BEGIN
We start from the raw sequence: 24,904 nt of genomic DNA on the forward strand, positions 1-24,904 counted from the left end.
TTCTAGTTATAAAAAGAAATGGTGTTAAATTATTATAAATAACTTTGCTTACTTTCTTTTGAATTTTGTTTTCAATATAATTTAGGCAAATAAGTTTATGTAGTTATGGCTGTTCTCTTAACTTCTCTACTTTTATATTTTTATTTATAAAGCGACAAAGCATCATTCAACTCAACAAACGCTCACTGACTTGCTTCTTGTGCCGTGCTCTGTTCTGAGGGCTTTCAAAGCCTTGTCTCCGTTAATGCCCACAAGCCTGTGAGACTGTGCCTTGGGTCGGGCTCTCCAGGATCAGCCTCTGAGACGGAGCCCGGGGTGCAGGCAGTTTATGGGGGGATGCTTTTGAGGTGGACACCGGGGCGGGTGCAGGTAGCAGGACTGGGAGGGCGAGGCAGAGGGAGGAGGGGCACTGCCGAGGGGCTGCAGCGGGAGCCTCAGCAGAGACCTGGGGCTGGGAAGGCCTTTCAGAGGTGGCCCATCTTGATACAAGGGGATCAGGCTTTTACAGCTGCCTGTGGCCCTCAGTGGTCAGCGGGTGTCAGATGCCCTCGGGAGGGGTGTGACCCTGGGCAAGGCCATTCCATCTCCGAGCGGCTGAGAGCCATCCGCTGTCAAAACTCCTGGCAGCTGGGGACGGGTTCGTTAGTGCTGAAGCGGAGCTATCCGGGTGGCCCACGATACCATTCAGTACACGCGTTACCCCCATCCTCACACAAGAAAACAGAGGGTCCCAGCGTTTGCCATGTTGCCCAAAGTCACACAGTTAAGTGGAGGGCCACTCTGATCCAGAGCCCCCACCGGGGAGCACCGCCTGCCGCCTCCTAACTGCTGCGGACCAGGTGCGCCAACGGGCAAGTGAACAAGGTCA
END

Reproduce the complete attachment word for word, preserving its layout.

We start from the raw sequence: 24,904 nt of genomic DNA on the forward strand, positions 1-24,904 counted from the left end.
TTCTAGTTATAAAAAGAAATGGTGTTAAATTATTATAAATAACTTTGCTTACTTTCTTTTGAATTTTGTTTTCAATATAATTTAGGCAAATAAGTTTATGTAGTTATGGCTGTTCTCTTAACTTCTCTACTTTTATATTTTTATTTATAAAGCGACAAAGCATCATTCAACTCAACAAACGCTCACTGACTTGCTTCTTGTGCCGTGCTCTGTTCTGAGGGCTTTCAAAGCCTTGTCTCCGTTAATGCCCACAAGCCTGTGAGACTGTGCCTTGGGTCGGGCTCTCCAGGATCAGCCTCTGAGACGGAGCCCGGGGTGCAGGCAGTTTATGGGGGGATGCTTTTGAGGTGGACACCGGGGCGGGTGCAGGTAGCAGGACTGGGAGGGCGAGGCAGAGGGAGGAGGGGCACTGCCGAGGGGCTGCAGCGGGAGCCTCAGCAGAGACCTGGGGCTGGGAAGGCCTTTCAGAGGTGGCCCATCTTGATACAAGGGGATCAGGCTTTTACAGCTGCCTGTGGCCCTCAGTGGTCAGCGGGTGTCAGATGCCCTCGGGAGGGGTGTGACCCTGGGCAAGGCCATTCCATCTCCGAGCGGCTGAGAGCCATCCGCTGTCAAAACTCCTGGCAGCTGGGGACGGGTTCGTTAGTGCTGAAGCGGAGCTATCCGGGTGGCCCACGATACCATTCAGTACACGCGTTACCCCCATCCTCACACAAGAAAACAGAGGGTCCCAGCGTTTGCCATGTTGCCCAAAGTCACACAGTTAAGTGGAGGGCCACTCTGATCCAGAGCCCCCACCGGGGAGCACCGCCTGCCGCCTCCTAACTGCTGCGGACCAGGTGCGCCAACGGGCAAGTGAACAAGGTCA